Handbook of Global Research and Practice in Corruption
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Handbook of Global Research and Practice in Corruption

Edited by Adam Graycar and Russell G. Smith

Corruption is a global phenomenon with costs estimated to be in the trillions of dollars. This source of original research and policy analysis deals with the most important concepts and empirical evidence in foreign corrupt practices globally.
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Chapter 12: Corruption and the Global Diamond Trade

Dina Siegel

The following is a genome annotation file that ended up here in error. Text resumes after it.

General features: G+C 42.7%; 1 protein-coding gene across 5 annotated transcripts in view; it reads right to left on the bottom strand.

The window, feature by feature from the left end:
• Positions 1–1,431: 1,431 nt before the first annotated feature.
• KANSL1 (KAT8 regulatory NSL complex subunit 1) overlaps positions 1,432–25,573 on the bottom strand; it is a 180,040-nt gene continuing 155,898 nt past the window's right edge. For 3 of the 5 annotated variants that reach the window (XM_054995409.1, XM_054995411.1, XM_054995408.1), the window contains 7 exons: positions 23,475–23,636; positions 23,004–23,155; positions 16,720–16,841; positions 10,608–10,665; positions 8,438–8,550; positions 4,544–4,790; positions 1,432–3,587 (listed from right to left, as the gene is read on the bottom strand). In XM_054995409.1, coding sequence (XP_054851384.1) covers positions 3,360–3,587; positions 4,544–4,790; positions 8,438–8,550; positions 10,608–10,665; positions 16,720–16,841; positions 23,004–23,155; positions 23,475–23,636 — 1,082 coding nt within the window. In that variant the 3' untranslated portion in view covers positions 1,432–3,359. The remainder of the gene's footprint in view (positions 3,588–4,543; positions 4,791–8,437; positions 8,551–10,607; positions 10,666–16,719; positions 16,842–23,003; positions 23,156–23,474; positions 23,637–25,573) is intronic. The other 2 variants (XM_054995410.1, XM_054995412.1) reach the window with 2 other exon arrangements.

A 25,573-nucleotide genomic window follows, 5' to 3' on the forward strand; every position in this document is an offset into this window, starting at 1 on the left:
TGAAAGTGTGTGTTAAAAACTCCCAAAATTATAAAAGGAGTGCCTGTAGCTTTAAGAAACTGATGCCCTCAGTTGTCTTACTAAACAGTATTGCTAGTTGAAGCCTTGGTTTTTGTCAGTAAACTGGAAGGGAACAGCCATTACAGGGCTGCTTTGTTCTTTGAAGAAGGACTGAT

Dina Siegel INTRODUCTION For many generations the social world of diamond traders was considered as secretive and isolated. Emphasizing the value of their product, but also trying to protect themselves from the risks outside, diamond traders around the world created their own organization, their own rules and codes of behavior, argot and rituals, in which they shared the common values and norms, but also applied social control and justice mechanisms. Trade diasporas in general, and diamond traders in particular, proved the great importance of these mechanisms in the course of history. This guaranteed their survival in a hostile society and their relative independence from local authorities. They based their activities on trust and intense interpersonal relationships, they established worldwide networks, markets and institutions and later they also introduced advanced technology and increased their co-operation with state agencies. The most rapid and significant changes in the diamond trade took place at the end of the 20th and the beginning of the 21st century, which shocked the generations-long traditions and internal dynamics. One of the processes was the shift in the symbolism of a diamond. While diamonds have symbolized love, passion and wealth since antiquity, in the last years of the 20th century an attempt was made to change the meaning of diamonds into a symbol of war, cruelty and misery. An example of this shift is the so-called ‘blood diamonds’. The negative image of the diamond trade in general and in particular in regard to these ‘blood diamonds’ was based on...

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